QMF OVERVIEW - IBM Mainframe

For our first look at QMF, we will write a query. Starting at the QMF Home Panel, press PF6 to display a blank SQL Query Panel.

the SQL Query Panel

the SQL Query Panel

The Enter key acts as a toggle between each panel's command line and panel area. Press Enter to get to the panel area and type the following:

the SQL Query Panel

Notice that you can enter comments with dashes as you did in SPUFI. The entry part of the panel can be edited by using the INSERT and DELETE PF keys, which insert or delete lines on the panel. With long queries you may want to use ISPF's editor. It can be invoked by typing EDIT QUERY on the command line and pressing Enter. This transforms the panel area into ISPF EDIT mode and the PF key assignments are now those of your ISPF profile. Now you can use all of the line commands you are used to for deleting, copying, or repeating lines. Another useful aspect of EDIT mode is that you can use PF1 to access the help screen as you would in a TSO session. PF3 will end the ISPF EDIT mode, which you will need to do when you want to tell QMF to run your query. Of course, the same DB2 authorizations will apply here as with SPUFI when you attempt to access data. Using QMF itself also requires DB2 authority, but many installations grant this privilege to PUBLIC, meaning that everyone can use it.

QMF's Default Report for the Query

QMF's Default Report for the Query

Having typed the query, you are now ready to execute it. The QMF command for submitting a query to DB2 is RUN QUERY, which can be typed on the command line or issued through PF2 =RUN. After submitting the query you are presented with the Data Base Status Panel and a cost estimate for your request. This estimate reflects the amount of database work your query will involve. While you cannot take this figure literally, you can get an idea of the amount of overhead that will be involved and decide, if it is excessive to interrupt the query by pressing the Reset key and then PA1. You will then be presented with the choice to continue, cancel, or debug the command. There is a QMF Governor and a DB2 Governor, which can automatically cancel queries, which exceed the installation-set time limit or the installation-set maximum number of rows, retrieved limit.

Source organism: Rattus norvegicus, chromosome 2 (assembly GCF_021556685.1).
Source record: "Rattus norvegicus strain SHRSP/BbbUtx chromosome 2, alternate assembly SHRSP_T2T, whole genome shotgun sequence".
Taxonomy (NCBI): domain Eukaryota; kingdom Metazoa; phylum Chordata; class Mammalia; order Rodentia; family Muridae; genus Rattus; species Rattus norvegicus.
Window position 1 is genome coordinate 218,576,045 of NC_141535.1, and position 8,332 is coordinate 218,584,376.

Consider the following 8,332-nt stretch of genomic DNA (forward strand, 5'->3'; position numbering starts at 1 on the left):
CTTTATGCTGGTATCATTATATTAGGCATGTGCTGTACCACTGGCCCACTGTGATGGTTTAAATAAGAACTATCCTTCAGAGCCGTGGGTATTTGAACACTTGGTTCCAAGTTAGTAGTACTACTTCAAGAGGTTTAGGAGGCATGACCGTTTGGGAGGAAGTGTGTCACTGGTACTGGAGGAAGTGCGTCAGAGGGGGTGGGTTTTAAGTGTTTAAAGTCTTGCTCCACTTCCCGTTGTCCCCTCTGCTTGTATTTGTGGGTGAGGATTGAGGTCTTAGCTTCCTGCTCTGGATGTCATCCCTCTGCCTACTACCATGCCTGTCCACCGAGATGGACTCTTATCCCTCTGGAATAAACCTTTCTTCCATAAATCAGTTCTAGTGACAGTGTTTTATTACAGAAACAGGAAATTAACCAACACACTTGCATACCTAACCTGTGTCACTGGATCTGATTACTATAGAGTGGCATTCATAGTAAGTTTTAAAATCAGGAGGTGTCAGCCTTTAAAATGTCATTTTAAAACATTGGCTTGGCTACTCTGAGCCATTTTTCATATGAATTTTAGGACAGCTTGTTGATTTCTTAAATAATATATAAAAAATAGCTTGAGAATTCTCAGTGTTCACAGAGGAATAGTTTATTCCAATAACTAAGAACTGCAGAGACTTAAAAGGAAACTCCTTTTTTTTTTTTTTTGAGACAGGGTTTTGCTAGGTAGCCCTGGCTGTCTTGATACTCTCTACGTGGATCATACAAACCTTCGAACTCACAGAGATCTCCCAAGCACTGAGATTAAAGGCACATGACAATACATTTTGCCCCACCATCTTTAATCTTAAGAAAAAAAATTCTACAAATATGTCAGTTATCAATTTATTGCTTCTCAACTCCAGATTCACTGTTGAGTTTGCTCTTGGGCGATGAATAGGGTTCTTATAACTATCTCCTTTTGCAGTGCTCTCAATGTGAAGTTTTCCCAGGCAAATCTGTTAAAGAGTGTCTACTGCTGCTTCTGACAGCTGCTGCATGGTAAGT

The results of your query are displayed using QMF's default format, which is quite similar to SPUFI's. The difference between SPUFI and QMF is that with the latter you can modify the format, a topic we will go into in some detail later in this chapter. For now, let us make a simple change. We are on the Report Panel, as noted in the upper left-hand corner of the screen. Notice that PF keys differ from panel to panel. Here, PF9=FORM takes you to the FORMMAIN Panel from which you can modify your report format. We will make a simple change and add a heading to our report:

HEADING===> MY FIRST MYREPORT

If you now press PF12 = REPORT, you will be taken back to the Report Panel where the report will reflect the heading you specified on the Form Panel. If we ended our QMF session now, we would lose our query and our modified report format. Let us assume we will want to run this query again next month. Toggle to the command line by pressing Enter and type:

SAVE QUERY AS MYQUERY

Use whatever name you would like following AS. Assuming that we will also want our modified form, we can type:

SAVE FORM AS MYFORM.

Next month when we want to run this query again we will type: RUN MYQUI-RY (FORM=MYFORM)

Notice, no right parenthesis is required. This overview has now touched on several topics that are worth taking a closer look at. The first is QMF's use of temporary and permanent objects.


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